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Study explores deafening

silence in Japan’s

English-language classes


From The Japan Times

LONDON – English-language teachers in Japan often complain about being met by a wall of silence when they ask students to talk in class.

But until now there has been little, if any, academic research into the reasons why Japanese pupils are particularly afflicted by a reluctance to speak in a second language.

Jim King, an expert in linguistics at Leicester University in central England, has been looking into this phenomenon and recently presented his findings in London to an audience of Japan experts and educationalists.

King, who has experience of teaching in Japan, argues that Japanese students are often unresponsive due to a multitude of factors, including psychology, culture and teaching methods.

The academic, who studied the behavior of 924 students at nine different universities, discovered many had a “neurotic dread” that their English was not up to scratch and felt that if they tried to use it they would “lose face” among friends.

This hypersensitivity and constant feeling of being monitored inhibits their willingness to contribute, King concluded from his hours of classroom observations and interviews.

He also found that many teachers spoke too much and gave students little opportunity to practice their English among themselves. Considerable time was spent translating English text into Japanese.

King believes Japanese students may be more at ease with silence in class due to cultural practices that emphasize the importance of being indirect, deferring to authority and not wanting to stand out in a crowd, for example.

But he cautions against relying solely on stereotypes and previous studies which indicate a greater tolerance toward silence in East Asian cultures.

Indeed, one of his later experiments with British and Japanese students showed similar levels of unease when the teacher stopped speaking and the classroom fell silent.

“I think culture can lay the foundation or backdrop to explain some of this silence,” King said. “Many Japanese learners are socialized into being aware of people around them and are taught to consider other people. This causes people to monitor themselves.”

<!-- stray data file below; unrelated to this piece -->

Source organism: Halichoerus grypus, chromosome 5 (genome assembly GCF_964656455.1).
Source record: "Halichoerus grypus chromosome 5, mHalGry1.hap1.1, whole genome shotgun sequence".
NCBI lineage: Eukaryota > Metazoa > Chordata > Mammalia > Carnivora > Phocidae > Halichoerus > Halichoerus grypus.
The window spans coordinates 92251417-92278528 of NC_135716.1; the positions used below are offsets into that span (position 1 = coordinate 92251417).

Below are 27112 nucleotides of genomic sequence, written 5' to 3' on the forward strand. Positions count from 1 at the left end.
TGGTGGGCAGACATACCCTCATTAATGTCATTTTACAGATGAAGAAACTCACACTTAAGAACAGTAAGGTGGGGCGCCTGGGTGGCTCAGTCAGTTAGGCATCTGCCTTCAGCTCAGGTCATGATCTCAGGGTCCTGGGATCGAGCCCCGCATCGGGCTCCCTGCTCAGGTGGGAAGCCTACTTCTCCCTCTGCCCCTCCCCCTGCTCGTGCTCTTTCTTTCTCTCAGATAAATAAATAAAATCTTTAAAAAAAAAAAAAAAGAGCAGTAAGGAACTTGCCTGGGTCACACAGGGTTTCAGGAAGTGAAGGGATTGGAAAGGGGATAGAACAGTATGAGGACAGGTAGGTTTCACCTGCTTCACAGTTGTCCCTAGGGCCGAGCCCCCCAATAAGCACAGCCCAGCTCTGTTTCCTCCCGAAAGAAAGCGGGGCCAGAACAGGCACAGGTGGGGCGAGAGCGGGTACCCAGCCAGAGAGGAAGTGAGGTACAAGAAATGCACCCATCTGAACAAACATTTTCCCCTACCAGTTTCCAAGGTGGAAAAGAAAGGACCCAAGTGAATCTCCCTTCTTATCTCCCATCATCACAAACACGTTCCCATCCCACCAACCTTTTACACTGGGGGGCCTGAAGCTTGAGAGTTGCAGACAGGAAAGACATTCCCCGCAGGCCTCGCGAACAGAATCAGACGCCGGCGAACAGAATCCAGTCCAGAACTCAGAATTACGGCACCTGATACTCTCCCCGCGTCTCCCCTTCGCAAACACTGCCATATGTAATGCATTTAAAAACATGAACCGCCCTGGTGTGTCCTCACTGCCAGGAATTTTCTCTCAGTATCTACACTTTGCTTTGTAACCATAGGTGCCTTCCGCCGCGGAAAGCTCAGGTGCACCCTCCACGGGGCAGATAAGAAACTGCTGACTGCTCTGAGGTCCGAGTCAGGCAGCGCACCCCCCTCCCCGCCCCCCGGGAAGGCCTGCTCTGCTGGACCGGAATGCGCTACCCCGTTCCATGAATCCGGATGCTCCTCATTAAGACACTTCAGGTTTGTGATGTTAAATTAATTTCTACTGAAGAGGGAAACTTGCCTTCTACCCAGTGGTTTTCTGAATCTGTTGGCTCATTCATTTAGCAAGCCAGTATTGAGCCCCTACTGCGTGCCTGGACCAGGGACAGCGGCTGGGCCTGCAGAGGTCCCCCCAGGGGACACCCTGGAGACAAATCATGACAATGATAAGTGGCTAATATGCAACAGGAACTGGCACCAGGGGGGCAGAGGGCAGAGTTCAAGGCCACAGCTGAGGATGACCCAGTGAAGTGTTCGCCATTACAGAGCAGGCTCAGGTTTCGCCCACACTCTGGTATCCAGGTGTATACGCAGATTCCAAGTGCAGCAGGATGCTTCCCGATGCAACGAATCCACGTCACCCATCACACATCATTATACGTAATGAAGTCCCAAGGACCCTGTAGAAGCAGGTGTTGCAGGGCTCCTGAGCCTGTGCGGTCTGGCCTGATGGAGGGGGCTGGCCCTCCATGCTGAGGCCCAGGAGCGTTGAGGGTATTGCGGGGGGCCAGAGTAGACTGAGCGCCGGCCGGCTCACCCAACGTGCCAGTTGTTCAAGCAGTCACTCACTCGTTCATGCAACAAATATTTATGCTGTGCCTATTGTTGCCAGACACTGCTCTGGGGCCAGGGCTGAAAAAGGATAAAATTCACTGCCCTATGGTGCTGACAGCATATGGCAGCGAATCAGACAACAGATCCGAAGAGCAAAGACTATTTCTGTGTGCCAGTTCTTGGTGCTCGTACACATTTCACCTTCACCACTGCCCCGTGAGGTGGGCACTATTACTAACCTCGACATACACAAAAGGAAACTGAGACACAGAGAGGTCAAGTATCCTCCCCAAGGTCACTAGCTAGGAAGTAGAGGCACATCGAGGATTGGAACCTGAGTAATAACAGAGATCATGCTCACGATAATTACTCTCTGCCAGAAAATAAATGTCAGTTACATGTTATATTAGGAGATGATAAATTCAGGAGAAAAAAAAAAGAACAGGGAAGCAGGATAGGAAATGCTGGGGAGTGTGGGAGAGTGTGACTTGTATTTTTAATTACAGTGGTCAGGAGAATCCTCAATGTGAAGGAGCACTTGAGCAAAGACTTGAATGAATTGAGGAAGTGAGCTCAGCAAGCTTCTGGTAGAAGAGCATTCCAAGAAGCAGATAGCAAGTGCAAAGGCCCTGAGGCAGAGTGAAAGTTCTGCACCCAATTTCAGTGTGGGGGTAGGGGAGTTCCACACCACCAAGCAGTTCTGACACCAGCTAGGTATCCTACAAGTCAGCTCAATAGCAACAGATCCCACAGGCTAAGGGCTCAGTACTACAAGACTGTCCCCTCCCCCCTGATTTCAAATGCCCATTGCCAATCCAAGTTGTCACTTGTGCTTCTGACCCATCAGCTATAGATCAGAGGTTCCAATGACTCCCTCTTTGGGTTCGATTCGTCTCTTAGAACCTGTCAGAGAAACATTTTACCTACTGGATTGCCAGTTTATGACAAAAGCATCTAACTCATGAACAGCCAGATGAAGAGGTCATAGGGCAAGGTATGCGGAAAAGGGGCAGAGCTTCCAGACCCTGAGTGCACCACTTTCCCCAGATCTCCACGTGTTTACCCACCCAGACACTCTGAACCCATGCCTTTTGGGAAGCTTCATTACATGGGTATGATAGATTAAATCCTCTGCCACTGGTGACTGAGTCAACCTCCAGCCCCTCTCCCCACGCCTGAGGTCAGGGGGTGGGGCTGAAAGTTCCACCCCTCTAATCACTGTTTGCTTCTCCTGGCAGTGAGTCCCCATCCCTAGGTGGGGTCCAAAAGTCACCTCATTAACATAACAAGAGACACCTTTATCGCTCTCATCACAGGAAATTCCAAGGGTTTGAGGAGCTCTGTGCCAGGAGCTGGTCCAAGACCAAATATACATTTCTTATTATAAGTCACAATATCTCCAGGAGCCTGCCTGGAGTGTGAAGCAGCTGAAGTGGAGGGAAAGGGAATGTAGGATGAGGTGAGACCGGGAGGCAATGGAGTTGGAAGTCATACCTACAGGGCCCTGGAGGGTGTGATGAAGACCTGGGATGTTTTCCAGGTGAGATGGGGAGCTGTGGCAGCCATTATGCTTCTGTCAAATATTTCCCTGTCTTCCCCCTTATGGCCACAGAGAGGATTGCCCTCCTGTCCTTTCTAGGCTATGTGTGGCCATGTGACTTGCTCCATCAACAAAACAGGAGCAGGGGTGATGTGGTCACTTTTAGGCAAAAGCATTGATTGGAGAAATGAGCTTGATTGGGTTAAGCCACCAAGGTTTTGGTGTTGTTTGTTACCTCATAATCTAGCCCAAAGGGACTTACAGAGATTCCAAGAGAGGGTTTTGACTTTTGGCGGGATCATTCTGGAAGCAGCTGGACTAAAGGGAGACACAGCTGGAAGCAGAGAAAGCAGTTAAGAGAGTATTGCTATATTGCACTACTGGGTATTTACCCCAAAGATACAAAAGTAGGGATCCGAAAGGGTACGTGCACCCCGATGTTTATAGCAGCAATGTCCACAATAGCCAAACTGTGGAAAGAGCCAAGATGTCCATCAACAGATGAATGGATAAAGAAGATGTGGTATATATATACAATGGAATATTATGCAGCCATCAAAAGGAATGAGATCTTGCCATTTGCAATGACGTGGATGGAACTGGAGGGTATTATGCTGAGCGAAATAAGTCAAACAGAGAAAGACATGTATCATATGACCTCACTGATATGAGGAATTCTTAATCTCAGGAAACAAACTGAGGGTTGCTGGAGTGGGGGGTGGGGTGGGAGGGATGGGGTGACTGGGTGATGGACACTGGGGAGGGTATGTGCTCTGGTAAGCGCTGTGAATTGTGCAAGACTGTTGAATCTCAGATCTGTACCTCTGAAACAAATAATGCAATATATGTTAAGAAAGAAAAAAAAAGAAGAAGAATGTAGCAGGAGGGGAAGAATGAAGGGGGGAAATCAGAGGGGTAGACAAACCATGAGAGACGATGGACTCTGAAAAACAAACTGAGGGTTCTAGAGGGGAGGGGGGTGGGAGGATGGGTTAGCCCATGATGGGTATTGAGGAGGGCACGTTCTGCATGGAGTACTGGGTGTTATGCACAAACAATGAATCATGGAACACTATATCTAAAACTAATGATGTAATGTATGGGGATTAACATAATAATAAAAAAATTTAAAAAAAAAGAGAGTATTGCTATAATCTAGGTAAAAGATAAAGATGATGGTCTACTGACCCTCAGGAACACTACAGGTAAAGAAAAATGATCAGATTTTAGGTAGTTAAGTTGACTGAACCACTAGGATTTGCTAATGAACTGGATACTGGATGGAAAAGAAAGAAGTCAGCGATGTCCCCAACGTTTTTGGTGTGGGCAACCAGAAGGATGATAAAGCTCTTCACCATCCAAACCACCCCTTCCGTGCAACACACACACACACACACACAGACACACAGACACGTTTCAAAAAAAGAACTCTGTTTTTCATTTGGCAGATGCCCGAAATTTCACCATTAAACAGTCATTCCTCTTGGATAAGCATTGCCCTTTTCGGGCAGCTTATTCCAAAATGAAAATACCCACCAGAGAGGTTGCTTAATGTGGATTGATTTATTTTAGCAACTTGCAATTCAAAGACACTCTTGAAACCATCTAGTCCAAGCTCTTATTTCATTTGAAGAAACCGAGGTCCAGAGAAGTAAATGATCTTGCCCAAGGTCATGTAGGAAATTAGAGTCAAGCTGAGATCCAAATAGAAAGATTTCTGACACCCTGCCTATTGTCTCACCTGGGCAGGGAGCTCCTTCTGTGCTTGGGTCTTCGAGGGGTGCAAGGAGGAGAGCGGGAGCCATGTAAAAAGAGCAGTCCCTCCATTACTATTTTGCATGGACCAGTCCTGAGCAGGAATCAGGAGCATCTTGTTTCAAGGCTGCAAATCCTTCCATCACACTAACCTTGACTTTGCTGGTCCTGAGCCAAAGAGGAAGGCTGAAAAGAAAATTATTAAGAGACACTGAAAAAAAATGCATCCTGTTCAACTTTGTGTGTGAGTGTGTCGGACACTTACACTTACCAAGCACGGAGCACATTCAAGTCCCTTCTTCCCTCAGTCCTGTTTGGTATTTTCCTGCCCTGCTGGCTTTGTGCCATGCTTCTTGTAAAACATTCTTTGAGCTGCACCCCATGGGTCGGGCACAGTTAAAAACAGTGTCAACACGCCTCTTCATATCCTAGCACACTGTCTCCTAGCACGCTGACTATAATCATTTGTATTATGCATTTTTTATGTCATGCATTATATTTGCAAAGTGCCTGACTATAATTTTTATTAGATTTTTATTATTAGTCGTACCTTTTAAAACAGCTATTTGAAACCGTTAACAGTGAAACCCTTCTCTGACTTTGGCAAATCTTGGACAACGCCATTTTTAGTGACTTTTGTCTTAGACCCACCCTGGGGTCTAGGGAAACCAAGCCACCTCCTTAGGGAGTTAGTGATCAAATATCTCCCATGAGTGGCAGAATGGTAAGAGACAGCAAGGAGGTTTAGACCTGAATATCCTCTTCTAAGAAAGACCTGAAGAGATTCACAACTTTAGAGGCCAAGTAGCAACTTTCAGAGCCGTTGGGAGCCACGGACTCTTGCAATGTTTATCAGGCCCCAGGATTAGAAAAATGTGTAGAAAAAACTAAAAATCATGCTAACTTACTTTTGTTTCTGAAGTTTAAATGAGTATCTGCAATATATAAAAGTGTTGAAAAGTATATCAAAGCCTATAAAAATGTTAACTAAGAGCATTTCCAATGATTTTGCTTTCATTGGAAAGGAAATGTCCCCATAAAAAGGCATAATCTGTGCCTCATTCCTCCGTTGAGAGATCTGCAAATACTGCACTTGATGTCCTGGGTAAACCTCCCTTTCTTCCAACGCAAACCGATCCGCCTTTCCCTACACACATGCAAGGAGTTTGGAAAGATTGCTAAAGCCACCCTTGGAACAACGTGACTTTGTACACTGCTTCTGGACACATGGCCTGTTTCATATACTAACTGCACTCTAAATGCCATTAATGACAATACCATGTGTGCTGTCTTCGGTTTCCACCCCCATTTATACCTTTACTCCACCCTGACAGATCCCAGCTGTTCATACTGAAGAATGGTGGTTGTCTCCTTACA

The academic observed 30 classes for a total of 48 hours and found “irrefutable evidence” of silence. A large portion of the classroom time was spent either with the teacher talking or the entire class in silence, reading, writing or listening to audio devices. Conversations initiated by students constituted a startling 0.21 percent of the total time.

He observed cliques in some classes that inhibited students from participating.

Of course, in some cases, the silence was because the students genuinely did not understand the teacher.

However, King said English standards in Japan are not as poor as frequently claimed and often the best speakers feel they have to dumb themselves down in order to fit in with their respective group.

At other times, students said they kept quiet as a kind of protest if they felt the lessons were not sufficiently challenging.

But the problems are more fundamental than just psychological factors, and stem from teaching styles and the educational system.

King noted that students knew they would get a pass simply by attending some first-year compulsory English lessons at university.

“There was no reason for them to talk. Talking would be risky. Sitting quiet was the sensible option,” he said.

And he also thinks that by the time they reach university, many people are already socialized into keeping quiet because junior high and high schools do not sufficiently value the skill of being able to speak English.

Traditional teaching styles left students “disengaged,” and often they were only required to give a one-word reply. King witnessed quite a few students dozing off during classes that involved little interaction in the second language.

King, who spent seven years in Japan as a teacher trainer and lecturer, says teachers must be prepared to step back and let their students speak and not try to fill the silence if they do not initially get a response.

Teachers should encourage task-based activities in groups and pairs and allow time at the start of lessons for a general chat. The instructor must ensure their use of language is appropriate to the level of the class and not spend so much time correcting errors.

They should also shake up the composition of groups and seating arrangements in class to prevent cliques from developing.

Kazuya Saito, a linguistics lecturer at the University of London who has taught English at Waseda University, said: “The causes of silence are multifaceted . . . and depend on context. It is very difficult to make generalizations.

“In my classrooms at Waseda, a questionnaire of students showed silence was due to them being afraid of making errors and placing great importance on achieving the same level of accuracy as a native speaker. They were also unfamiliar with conversational activities.”

Saito encouraged conversations with native speakers and saw significant improvements among his students. He believes all the relevant agencies in Japan need to coordinate their efforts to increase the level of spoken English.

King’s book “Silence in the Second Language Classroom” is published by Palgrave Macmillan.